Andrew Peterson’s Resurrection Letters, Vol. 1: Songs that fuel missionary worship

If John Piper is right (and he is) that worship is the fuel and goal of missions (Let the Nations Be Glad, 11), then missionaries ought to cultivate their worship. Music is a prime means of expressing our worship. In my personal time with the Lord I often will meditate on the lyrics as I listen to Christian artists. I have especially enjoyed Andrew Peterson’s lyrics for their imagery and biblical content.

This past Easter at our church we sang Peterson’s new song, “Is He Worthy” drawn from Revelation chapter five. I was overwhelmed. I could not speak for a while. A friend of mine said to me “that song took me by surprise.” He was likewise moved. When I got home I downloaded the Resurrection Letters, vol. 1 album and started listening. The whole album is a delightful meditation on the cross and resurrection. The songs are rich in biblical imagery and the instrumentation is beautiful, especially the hammered dulcimer. The album provided the structure for a day alone with God this past summer. After each song I read passages of Scripture prompted by the lyrics. It was a rich day of worship.

Resurrection Letters, vol. 1 begins with ” His Heart Beats,” a song that vividly reminds us that Christ’s resurrection was physical:

His heart beats, His blood begins to flow
Waking up what was dead a moment ago
And His heart beats, now everything is changed
‘Cause the blood that brought us peace with God
is racing through His veins …
He breathes in, the living lungs expand
The heavy air surrounding death turns to breath again
He breathes out, He is word and flesh once more
The Lamb of God slain for us is a Lion ready to roar
And His heart beats …
He took one breath
And put death to death …

The song includes many biblical phrases depicting the victory over death in Christ’s resurrection.

Drenched in images of winter turning to spring, the second song proclaims that Jesus is “Risen Indeed.” The third song, “Remember Me,” is filled with allusions to Scripture that help us see what the thief on the cross recognized – that Christ’s death made the way for God’s kingdom to come. Christ laid down his life because he saw a day coming,

When the Son will stand on the mount again
With an army of angels at His command
And the earth will split like the hull of a seed
Wherever Jesus plants His feet
And up from the earth, the dead will rise
Like spring trees robed in petals of white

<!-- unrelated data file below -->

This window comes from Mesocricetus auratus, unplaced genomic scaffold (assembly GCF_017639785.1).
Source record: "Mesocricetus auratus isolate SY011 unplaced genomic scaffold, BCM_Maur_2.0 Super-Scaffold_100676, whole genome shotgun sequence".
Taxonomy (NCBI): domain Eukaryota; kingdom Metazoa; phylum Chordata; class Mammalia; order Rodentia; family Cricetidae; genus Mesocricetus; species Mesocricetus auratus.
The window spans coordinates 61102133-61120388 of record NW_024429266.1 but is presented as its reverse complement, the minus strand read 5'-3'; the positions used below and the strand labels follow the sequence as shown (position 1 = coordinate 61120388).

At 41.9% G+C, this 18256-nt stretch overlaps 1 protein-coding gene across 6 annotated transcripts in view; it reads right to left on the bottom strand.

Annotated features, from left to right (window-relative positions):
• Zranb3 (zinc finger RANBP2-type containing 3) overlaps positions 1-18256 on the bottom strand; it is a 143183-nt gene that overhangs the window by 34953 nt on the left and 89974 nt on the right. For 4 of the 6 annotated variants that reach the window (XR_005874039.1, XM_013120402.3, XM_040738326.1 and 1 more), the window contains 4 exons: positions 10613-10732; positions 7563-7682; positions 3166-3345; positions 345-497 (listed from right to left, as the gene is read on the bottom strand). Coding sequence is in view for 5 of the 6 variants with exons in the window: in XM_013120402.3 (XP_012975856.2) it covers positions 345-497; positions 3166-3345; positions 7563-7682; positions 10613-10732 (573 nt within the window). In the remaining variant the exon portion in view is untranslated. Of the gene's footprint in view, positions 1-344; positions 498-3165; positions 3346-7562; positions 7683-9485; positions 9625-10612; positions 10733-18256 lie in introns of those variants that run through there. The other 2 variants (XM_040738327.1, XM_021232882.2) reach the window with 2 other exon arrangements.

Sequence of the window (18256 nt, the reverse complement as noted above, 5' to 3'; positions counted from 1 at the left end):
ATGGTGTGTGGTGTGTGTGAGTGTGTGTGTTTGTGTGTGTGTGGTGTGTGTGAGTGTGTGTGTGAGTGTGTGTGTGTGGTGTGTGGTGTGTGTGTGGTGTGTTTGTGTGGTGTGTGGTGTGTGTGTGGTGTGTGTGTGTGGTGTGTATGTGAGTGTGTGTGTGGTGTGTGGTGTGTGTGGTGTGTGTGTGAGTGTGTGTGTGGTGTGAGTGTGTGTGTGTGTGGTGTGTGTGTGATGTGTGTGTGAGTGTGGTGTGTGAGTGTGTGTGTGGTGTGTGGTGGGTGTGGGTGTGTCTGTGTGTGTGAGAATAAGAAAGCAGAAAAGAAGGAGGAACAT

Singing the song of the radiant bride

“I’ve Seen Too Much” highlights the eye witness nature of the apostles’ testimony with lines like:

I know it sounds crazy
But I know what I saw
When the sun came up on the brightest day
From the darkest night of all
I saw the man die
They laid Him in the tomb
And I know ’cause I saw it with my own two eyes
When He stepped into the room

Whenever I celebrate the Lord’s Supper, the song “Remember and Proclaim” will echo in my mind reminding me that

As we gather round the table
We remember and proclaim
Christ has died, Christ is risen
Christ will come again

The next song reflects on a visit to the western wall in Jerusalem and modifies the Jewish phrase, “maybe next year in Jerusalem” recited at the end of Passover. “Maybe Next Year” focuses on our Lord’s return with allusions to fulfilled prophecy from the Old Testament. Yes, “We’ll meet again some day in the New Jerusalem – maybe next year.”

“Rise Up” recognizes that not all is restored yet, but comforts Christians who suffer assuring them that they will “rise up in the end.”

You really need to listen to “Is He Worthy?” for yourself. Descriptions don’t do it justice. A video is available here

Here are some lines from “Is He Worthy?” that fuel missionary worship:

Is anyone worthy? Is anyone whole?
Is anyone able to break the seal and open the scroll?
The Lion of Judah who conquered the grave
He is David’s root and the Lamb who died to ransom the slave
From every people and tribe
Every nation and tongue
He has made us a kingdom and priests to God
To reign with the Son

The final song, “All Things Together,” beautifully portrays Colossians 1: 15-20 where the apostle Paul celebrates the preeminence of Christ.

I encourage you to add music to your personal worship times. Your music tastes may be different than mine – and that’s ok. Music with good biblical content will help keep our spiritual formation focused on worship. The centrality of Christ’s resurrection is explored in its many dimensions in Andrew Peterson’s Resurrection Letters, vol. 1. You might also enjoy his album on the incarnation, “Behold the Lamb of God.” These two albums are a part of my personal worship during Christmas and Easter.